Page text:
Question about 1999 Dodge Durango
My fuel pump went out so we installed a new one but when we turned the key there was no buzzing sound indicating the pump was working.why?
Check the wiring to the pump, check the fuse and then check for a relay.
Posted on Jan 01, 2015
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Posted on Jan 02, 2017
Try changing the fuel filter, then VERIFY that there is fuel pressure or not, at the fuel rails. If you have pressure and engine still wont start, problem is elsewhere. Perhaps the system has air trapped in it still. Did you add at least 5 GALLONS of gas to the tank? Some tank baffles wont let one or two gallons reach the pump, unless the vehicle is moving.
If you do NOT have pressure at the rails, check the following:
Are the hoses from the tank connected correctly to the body lines?
Did you install the hose and clamps(if required) from the pump to the same line the old pump was connected to? You can disconnect the inlet side of the fuel filter, and then turn the key on for split second. If the pump is pumping fuel and connected inside the tank correctly it will spray a bit. You can put an empty water bottle over the end of the line, just tape or wire it on so it wont shoot off.
Was there a cap or plug left on the intake(bottom) of pump?
It could also be the new pump. I know you dont want to hear some of these things, but it happens.
You would not be the first person to get and install a bad pump. Fuel pumps, Ignition parts, and electrical parts, and most brake parts should be obtained at a dealership. Yes they cost more but, they work!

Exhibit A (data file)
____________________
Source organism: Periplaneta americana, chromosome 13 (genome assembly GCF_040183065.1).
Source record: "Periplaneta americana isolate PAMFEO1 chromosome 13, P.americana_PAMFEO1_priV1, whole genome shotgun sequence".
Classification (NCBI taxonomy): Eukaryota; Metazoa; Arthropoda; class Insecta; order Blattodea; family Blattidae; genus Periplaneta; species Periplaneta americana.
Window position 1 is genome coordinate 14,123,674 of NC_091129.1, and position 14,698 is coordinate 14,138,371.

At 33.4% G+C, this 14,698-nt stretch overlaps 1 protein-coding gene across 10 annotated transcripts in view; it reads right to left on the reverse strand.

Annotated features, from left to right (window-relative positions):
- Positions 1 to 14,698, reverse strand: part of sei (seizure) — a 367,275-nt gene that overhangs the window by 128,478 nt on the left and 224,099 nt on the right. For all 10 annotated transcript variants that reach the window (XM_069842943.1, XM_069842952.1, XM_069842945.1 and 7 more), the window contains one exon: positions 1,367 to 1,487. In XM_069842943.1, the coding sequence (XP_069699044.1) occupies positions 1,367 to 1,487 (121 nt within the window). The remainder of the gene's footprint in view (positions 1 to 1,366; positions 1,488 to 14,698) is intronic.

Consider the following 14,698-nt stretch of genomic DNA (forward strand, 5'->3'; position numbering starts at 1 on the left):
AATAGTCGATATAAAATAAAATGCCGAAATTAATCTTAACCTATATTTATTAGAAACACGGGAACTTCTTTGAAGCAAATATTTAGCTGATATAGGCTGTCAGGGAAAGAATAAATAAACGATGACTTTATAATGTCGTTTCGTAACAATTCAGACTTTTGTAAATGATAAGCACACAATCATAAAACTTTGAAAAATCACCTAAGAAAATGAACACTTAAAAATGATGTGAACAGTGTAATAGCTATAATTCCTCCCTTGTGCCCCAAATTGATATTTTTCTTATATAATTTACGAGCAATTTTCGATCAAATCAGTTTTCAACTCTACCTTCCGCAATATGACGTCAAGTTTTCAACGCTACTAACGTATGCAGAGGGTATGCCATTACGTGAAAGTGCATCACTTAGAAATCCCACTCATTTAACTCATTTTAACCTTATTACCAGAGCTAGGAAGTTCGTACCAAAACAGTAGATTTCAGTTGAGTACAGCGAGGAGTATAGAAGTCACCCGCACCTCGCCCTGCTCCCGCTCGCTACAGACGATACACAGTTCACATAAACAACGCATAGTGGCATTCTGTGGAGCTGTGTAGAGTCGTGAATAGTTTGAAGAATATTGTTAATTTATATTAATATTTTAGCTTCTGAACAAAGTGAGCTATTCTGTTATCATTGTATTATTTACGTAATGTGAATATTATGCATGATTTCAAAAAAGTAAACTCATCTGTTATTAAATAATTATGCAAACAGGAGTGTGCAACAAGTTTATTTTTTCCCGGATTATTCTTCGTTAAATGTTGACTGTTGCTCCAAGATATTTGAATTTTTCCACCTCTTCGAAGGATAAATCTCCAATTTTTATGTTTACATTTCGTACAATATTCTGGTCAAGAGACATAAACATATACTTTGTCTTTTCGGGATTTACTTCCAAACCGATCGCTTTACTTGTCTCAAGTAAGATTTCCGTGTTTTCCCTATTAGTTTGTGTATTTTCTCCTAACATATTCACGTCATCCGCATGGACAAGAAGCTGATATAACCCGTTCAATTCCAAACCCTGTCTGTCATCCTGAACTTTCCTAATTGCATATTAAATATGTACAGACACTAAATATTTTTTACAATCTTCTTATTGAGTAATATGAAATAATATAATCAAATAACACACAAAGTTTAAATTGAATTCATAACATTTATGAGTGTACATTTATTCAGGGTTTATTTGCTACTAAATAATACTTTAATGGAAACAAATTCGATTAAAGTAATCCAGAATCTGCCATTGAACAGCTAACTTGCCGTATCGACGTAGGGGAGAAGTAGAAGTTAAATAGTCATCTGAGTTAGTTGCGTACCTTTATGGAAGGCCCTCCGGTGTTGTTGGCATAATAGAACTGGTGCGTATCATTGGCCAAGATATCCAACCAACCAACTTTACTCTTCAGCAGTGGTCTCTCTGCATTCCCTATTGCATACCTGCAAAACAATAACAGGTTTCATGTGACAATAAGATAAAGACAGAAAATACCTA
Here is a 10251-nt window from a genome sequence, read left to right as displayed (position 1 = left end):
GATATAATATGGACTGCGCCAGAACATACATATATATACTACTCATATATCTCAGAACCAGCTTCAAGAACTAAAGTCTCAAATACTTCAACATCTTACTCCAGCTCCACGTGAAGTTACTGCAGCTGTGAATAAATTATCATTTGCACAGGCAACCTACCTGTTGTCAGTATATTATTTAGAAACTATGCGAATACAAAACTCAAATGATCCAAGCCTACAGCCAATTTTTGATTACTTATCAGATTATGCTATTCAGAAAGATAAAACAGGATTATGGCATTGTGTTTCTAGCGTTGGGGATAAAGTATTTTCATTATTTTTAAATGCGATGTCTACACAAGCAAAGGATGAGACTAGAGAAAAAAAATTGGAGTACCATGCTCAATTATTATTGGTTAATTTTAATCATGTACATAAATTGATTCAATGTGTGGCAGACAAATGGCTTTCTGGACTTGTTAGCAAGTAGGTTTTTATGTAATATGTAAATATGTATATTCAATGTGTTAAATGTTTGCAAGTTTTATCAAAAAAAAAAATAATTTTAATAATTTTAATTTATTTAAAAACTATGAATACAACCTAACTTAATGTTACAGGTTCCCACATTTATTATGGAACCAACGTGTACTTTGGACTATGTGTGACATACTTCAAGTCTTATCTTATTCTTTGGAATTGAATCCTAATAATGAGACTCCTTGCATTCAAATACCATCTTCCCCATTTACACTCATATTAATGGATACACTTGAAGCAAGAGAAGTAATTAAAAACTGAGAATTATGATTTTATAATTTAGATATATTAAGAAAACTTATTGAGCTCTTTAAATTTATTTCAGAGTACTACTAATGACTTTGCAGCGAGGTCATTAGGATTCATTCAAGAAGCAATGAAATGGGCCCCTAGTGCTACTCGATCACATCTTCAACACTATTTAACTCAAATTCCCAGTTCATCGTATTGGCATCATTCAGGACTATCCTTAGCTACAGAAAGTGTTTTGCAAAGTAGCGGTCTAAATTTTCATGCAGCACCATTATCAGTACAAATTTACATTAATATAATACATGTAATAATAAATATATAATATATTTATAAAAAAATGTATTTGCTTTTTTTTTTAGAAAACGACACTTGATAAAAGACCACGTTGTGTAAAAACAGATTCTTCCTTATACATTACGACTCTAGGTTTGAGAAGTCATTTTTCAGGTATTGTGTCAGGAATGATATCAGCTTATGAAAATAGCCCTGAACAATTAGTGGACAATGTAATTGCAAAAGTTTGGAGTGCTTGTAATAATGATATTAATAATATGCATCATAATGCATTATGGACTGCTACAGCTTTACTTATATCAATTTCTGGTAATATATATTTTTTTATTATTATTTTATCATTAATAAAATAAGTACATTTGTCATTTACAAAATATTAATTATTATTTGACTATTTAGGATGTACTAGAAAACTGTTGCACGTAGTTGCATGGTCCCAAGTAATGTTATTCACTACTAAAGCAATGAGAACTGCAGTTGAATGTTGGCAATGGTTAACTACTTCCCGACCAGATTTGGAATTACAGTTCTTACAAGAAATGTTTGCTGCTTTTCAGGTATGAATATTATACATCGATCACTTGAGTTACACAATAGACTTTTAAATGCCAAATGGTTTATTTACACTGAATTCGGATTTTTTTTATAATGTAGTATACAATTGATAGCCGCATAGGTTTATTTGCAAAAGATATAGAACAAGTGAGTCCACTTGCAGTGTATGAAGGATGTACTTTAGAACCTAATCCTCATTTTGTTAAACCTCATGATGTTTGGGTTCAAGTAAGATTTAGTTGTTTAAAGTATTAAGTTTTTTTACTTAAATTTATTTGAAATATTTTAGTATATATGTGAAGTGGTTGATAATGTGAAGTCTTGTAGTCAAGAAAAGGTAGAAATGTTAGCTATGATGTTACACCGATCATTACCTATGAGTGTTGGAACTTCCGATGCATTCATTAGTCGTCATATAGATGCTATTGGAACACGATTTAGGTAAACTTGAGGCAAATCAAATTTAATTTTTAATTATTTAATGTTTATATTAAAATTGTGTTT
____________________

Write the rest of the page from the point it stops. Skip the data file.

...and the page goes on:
Posted on Aug 22, 2011
Testimonial: "thanks so much for your suggestions! found line to filter unhooked. Still need to put in the 5 gals of gas only put in two. hope the problem is solved"
OBD II DTC P0113 - Intake Air Temperature Circuit High Input
This code means that the Powertrain Control Module (PCM) monitors the temperature of the air entering the engine. The PCM supplies a 5 volt reference voltage to the Intake Air Temperature (IAT) sensor. The IAT is a thermistor that varies resistance based on temperature. As the temperature increases, resistance decreases. Low temperature results in a high signal voltage. When the PCM sees a signal voltage higher than 5 volts, it sets this P0113 check engine light code.
There will likely be no symptoms other than illumination of the Malfunction Indicator Lamp (MIL - Check Engine Light / Service Engine Soon).
A code P0113 may mean that one or more of the following has happened:
Internally failed IAT sensor
Faulty connection at IAT sensor
Open in IAT ground circuit or signal circuit
Short to voltage in IAT signal circuit or reference circuit
IAT harness and/or wiring routed too close to high-voltage wiring (e.g. alternator, spark plug cables, etc.)
Faulty PCM (less likely but not impossible)
To solve it, first, if you have access to a scan tool, is there an IAT reading? If the IAT reading is logical then the problem is likely intermittent. If the reading is less than -30 degrees, unplug the connector. Install a jumper wire between the harness connector signal and ground circuits. The IAT temperature reading on the scan tool should be maxed out at the high end. For example it should be 280 degrees Farenheit or higher. If it is, the wiring is okay, and it may have been the connection. If it isn't install the jumper wire between the IAT signal circuit and the chassis ground.
If now the IAT reading on the scan tool is maxed out then check for an open in the IAT ground circuit. If you get no reading at all on the scan tool, it's likely that the sensor signal is open or the 5 volt reference is missing. Check using a DVOM (digital volt ohm meter) for a 5 volt reference. If it's there, then unplug the connector at the PCM and check for continuity on the IAT signal circuit between the PCM connector and the IAT connector.
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Posted on Oct 13, 2011
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